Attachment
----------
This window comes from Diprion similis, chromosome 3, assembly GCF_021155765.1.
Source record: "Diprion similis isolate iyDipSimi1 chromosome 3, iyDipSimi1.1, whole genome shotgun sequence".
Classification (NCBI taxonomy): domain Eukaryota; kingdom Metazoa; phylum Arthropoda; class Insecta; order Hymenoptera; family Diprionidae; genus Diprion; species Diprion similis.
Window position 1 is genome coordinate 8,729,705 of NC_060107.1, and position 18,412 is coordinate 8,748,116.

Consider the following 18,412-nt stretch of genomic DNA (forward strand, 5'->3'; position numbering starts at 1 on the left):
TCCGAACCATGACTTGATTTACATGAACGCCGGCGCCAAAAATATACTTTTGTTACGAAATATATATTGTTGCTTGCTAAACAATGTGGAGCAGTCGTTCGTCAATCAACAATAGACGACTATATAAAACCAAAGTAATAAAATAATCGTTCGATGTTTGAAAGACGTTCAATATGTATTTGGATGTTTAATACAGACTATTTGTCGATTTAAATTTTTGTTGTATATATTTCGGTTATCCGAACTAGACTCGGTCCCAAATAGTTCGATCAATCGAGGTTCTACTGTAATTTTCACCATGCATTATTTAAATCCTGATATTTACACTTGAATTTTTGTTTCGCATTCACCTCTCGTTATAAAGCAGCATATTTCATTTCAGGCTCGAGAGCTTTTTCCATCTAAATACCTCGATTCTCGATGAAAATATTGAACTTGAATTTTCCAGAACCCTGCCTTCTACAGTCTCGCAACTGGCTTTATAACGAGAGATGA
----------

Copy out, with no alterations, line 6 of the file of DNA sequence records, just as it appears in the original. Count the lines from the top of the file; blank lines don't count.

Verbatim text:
TCCGAACCATGACTTGATTTACATGAACGCCGGCGCCAAAAATATACTTTTGTTACGAAATATATATTGTTGCTTGCTAAACAATGTGGAGCAGTCGTTCGTCAATCAACAATAGACGACTATATAAAACCAAAGTAATAAAATAATCGTTCGATGTTTGAAAGACGTTCAATATGTATTTGGATGTTTAATACAGACTATTTGTCGATTTAAATTTTTGTTGTATATATTTCGGTTATCCGAACTAGACTCGGTCCCAAATAGTTCGATCAATCGAGGTTCTACTGTAATTTTCACCATGCATTATTTAAATCCTGATATTTACACTTGAATTTTTGTTTCGCATTCACCTCTCGTTATAAAGCAGCATATTTCATTTCAGGCTCGAGAGCTTTTTCCATCTAAATACCTCGATTCTCGATGAAAATATTGAACTTGAATTTTCCAGAACCCTGCCTTCTACAGTCTCGCAACTGGCTTTATAACGAGAGATGA